Greathouse family researcher seeks Herman Grothaus descendants with York County ties
Dr. Charles H. Glatfelter was rewarded with a standing ovation in June 2010 after his presentation on Glen Rock’s religious histories at Zion Lutheran Church in that southern York County borough. His speech was part of Glen Rock’s 150th anniversary festivities. Also of interest: ‘These 1912 drivers!’ and other stories around Glen Rock, Pa. and A leading York County name: ‘Keeping it in family is the Glatfelter way’.
Rick Greathouse is the Greathouse family’s archivist and operator of the Greathouse Point website.
He’s looking for help with family research that crosses onto York County soil.
He mentioned in a recent email that he ran across yorktownsquare.com in researching the writings of Pennsylvania German historian Charles H. Glatfelter. He asked that I forward his query on the Greathouse family to local researchers who could shed some light on his questions.
I’ve done that here and will take it step further. It’s always great to check in with Dr. Glatfelter, himself the Glatfelter family archivist for years.
Now for Rick’s query:
“After finding that Charles Henry Glatfelter wrote extensively about the founding of St. Michael’s Lutheran Church of Germantown, PA, which related our Grothaus immigrant ancestors, Herman & John Grothaus, who settled at Springfield, PA about 1710, as wardens of the church, who collected funds and oversaw the building of the church… so I sought to learn more about Charles Henry Glatfelter, which led me to your articles which mention him.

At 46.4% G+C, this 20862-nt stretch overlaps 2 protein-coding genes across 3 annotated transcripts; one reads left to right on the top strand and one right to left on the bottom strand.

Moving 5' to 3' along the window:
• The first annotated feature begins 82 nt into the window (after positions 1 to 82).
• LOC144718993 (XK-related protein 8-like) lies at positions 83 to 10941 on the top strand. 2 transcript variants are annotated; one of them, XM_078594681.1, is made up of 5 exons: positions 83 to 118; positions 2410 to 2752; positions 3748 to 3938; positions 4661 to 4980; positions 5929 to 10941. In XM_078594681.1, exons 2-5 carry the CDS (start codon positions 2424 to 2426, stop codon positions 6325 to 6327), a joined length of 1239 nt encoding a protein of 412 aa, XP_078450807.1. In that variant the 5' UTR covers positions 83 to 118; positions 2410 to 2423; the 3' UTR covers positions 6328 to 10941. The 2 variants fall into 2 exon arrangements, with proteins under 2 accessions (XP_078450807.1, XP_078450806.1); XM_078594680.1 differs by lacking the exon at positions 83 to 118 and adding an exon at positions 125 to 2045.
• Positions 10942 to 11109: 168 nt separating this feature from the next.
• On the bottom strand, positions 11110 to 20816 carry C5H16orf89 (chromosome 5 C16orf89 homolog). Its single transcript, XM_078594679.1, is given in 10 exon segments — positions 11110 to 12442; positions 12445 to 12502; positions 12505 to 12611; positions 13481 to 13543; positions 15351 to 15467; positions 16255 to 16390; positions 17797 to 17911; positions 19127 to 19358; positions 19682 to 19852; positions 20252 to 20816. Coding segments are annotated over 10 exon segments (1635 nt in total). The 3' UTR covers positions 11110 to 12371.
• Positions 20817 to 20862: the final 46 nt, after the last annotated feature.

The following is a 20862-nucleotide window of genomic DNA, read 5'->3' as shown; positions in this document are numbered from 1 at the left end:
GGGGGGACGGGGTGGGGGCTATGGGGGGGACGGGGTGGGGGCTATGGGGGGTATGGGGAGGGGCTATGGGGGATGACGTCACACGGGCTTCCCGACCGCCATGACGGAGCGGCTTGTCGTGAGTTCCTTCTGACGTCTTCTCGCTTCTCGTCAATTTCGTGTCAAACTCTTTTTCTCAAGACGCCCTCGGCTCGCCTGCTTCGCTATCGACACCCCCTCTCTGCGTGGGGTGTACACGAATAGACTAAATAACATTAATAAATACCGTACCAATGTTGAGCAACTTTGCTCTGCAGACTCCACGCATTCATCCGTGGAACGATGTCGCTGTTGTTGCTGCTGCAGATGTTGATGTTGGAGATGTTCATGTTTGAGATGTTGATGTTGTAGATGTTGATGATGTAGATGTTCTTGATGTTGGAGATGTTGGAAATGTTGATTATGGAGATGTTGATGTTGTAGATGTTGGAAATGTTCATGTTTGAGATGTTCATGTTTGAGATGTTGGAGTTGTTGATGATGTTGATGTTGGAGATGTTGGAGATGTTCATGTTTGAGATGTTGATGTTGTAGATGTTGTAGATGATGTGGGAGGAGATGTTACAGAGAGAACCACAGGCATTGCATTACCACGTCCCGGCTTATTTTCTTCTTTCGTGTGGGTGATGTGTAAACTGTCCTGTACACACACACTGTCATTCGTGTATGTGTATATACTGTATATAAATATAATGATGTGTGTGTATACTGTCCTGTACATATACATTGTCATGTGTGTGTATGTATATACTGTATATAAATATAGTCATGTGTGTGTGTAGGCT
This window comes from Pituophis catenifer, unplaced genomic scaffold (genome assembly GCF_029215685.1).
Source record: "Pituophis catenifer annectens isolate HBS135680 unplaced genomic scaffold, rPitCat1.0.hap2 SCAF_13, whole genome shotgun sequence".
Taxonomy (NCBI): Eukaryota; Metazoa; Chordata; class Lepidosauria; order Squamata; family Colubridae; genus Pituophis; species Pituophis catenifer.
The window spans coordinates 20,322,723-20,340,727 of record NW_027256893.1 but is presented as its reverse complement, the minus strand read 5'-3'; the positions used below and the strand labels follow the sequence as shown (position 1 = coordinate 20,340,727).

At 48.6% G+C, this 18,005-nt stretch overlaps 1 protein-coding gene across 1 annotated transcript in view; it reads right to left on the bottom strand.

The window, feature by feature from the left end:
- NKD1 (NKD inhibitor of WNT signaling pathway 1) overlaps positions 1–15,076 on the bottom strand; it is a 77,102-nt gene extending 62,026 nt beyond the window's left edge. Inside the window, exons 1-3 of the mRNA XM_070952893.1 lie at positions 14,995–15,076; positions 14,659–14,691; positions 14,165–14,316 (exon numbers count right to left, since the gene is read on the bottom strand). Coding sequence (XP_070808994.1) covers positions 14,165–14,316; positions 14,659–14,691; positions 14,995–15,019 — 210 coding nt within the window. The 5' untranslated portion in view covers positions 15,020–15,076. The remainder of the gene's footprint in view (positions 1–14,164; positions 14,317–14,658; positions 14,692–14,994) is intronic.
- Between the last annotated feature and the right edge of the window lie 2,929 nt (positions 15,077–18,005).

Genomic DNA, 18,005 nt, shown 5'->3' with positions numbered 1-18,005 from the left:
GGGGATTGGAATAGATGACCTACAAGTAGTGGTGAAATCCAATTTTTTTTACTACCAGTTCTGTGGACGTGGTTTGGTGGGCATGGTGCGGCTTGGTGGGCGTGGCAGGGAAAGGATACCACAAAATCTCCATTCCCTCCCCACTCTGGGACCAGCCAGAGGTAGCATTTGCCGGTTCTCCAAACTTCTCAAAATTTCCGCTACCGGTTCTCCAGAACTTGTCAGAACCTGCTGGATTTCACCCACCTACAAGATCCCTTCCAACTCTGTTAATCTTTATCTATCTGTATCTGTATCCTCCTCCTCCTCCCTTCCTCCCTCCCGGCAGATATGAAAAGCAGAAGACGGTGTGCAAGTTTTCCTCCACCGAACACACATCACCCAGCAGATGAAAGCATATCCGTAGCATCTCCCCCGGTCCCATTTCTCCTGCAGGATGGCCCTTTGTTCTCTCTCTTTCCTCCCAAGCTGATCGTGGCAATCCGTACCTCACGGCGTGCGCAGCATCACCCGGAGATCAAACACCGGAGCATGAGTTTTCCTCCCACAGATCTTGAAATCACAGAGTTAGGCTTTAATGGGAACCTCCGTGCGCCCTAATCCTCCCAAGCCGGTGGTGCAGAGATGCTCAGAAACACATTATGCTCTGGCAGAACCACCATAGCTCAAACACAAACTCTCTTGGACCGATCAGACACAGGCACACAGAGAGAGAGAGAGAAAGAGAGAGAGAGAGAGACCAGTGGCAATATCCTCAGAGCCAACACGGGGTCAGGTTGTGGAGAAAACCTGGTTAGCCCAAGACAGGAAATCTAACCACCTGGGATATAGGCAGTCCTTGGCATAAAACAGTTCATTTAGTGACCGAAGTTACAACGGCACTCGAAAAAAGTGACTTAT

“We have a bit of a mystery for one of the grandsons of Herman Grothaus. Herman Grothaus had two sons: Henry Grothaus and John Grothaus.Henry Grothaus moved to Heidelberg, Chester County, PA where he was assessed for taxes in Jan 1726/7. He raised his family either in Chester or Lancaster counties through his death which occurred in 1745. In his will, named his wife and 10 children, with the first son named as Hermand Grothaus. John Grothaus married Anna Amelia Miller at Christ Church, Philadelphia on 10 Nov 1720. This couple raised their family on the 500 acre farm of his father Herman Grothaus between 1720 and 1742 at 527 Mermaid Lane then between 1742 through Anna Amelia’s death in 1774 and John’s death in 1791, at 901 Abington Avenue.
“For some reason, this couple left no documentation which directly related who their children were, so it is an assumption that any Greathouses who come of age and created records, whether by marriage or by witnessing baptisms in Philadelphia County, PA were probably their children. If they also had a son whom they named Herman, then we could have a really hard time distinguishing Herman, son of Henry Greathouse from Herman, son of John Greathouse. In that case, it would take very meticulous work to sort out which Herman Greathouse was the son of either Henry or John Greathouse. The other problem that compounds this problem is that Henry Greathouse became sick suddenly while he was in Philadelphia working with his brother to settle their father, Herman Grothaus’s estate.